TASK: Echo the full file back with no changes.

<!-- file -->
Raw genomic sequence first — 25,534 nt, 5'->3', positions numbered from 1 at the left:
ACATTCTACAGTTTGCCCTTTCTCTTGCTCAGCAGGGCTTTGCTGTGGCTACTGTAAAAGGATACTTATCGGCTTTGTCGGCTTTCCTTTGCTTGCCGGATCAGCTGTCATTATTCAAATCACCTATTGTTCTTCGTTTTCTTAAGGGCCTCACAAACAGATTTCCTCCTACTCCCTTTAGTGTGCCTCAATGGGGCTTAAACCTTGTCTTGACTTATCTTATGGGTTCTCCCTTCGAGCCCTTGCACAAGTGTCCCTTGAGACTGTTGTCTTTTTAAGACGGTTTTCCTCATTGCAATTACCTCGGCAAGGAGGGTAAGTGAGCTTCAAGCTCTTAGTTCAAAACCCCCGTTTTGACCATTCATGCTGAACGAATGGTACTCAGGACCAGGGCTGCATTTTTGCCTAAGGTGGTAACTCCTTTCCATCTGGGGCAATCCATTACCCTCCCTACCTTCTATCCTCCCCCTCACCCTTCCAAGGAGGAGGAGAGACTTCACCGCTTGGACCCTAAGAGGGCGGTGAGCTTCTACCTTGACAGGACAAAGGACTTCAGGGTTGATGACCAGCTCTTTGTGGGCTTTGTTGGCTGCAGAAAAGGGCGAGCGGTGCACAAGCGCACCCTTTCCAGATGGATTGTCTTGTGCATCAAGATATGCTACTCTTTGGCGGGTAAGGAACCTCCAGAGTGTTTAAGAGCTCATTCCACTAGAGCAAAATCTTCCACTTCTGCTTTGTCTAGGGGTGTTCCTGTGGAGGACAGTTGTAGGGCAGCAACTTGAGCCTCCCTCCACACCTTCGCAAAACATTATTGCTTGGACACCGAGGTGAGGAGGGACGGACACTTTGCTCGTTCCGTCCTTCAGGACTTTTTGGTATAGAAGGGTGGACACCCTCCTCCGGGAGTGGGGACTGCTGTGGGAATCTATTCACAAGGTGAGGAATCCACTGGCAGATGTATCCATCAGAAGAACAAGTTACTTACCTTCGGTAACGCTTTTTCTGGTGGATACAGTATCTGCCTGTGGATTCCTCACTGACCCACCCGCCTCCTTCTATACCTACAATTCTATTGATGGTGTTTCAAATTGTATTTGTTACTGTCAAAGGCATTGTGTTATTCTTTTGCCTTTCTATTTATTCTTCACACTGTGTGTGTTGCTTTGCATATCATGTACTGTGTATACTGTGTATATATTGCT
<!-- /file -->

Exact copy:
Raw genomic sequence first — 25,534 nt, 5'->3', positions numbered from 1 at the left:
ACATTCTACAGTTTGCCCTTTCTCTTGCTCAGCAGGGCTTTGCTGTGGCTACTGTAAAAGGATACTTATCGGCTTTGTCGGCTTTCCTTTGCTTGCCGGATCAGCTGTCATTATTCAAATCACCTATTGTTCTTCGTTTTCTTAAGGGCCTCACAAACAGATTTCCTCCTACTCCCTTTAGTGTGCCTCAATGGGGCTTAAACCTTGTCTTGACTTATCTTATGGGTTCTCCCTTCGAGCCCTTGCACAAGTGTCCCTTGAGACTGTTGTCTTTTTAAGACGGTTTTCCTCATTGCAATTACCTCGGCAAGGAGGGTAAGTGAGCTTCAAGCTCTTAGTTCAAAACCCCCGTTTTGACCATTCATGCTGAACGAATGGTACTCAGGACCAGGGCTGCATTTTTGCCTAAGGTGGTAACTCCTTTCCATCTGGGGCAATCCATTACCCTCCCTACCTTCTATCCTCCCCCTCACCCTTCCAAGGAGGAGGAGAGACTTCACCGCTTGGACCCTAAGAGGGCGGTGAGCTTCTACCTTGACAGGACAAAGGACTTCAGGGTTGATGACCAGCTCTTTGTGGGCTTTGTTGGCTGCAGAAAAGGGCGAGCGGTGCACAAGCGCACCCTTTCCAGATGGATTGTCTTGTGCATCAAGATATGCTACTCTTTGGCGGGTAAGGAACCTCCAGAGTGTTTAAGAGCTCATTCCACTAGAGCAAAATCTTCCACTTCTGCTTTGTCTAGGGGTGTTCCTGTGGAGGACAGTTGTAGGGCAGCAACTTGAGCCTCCCTCCACACCTTCGCAAAACATTATTGCTTGGACACCGAGGTGAGGAGGGACGGACACTTTGCTCGTTCCGTCCTTCAGGACTTTTTGGTATAGAAGGGTGGACACCCTCCTCCGGGAGTGGGGACTGCTGTGGGAATCTATTCACAAGGTGAGGAATCCACTGGCAGATGTATCCATCAGAAGAACAAGTTACTTACCTTCGGTAACGCTTTTTCTGGTGGATACAGTATCTGCCTGTGGATTCCTCACTGACCCACCCGCCTCCTTCTATACCTACAATTCTATTGATGGTGTTTCAAATTGTATTTGTTACTGTCAAAGGCATTGTGTTATTCTTTTGCCTTTCTATTTATTCTTCACACTGTGTGTGTTGCTTTGCATATCATGTACTGTGTATACTGTGTATATATTGCT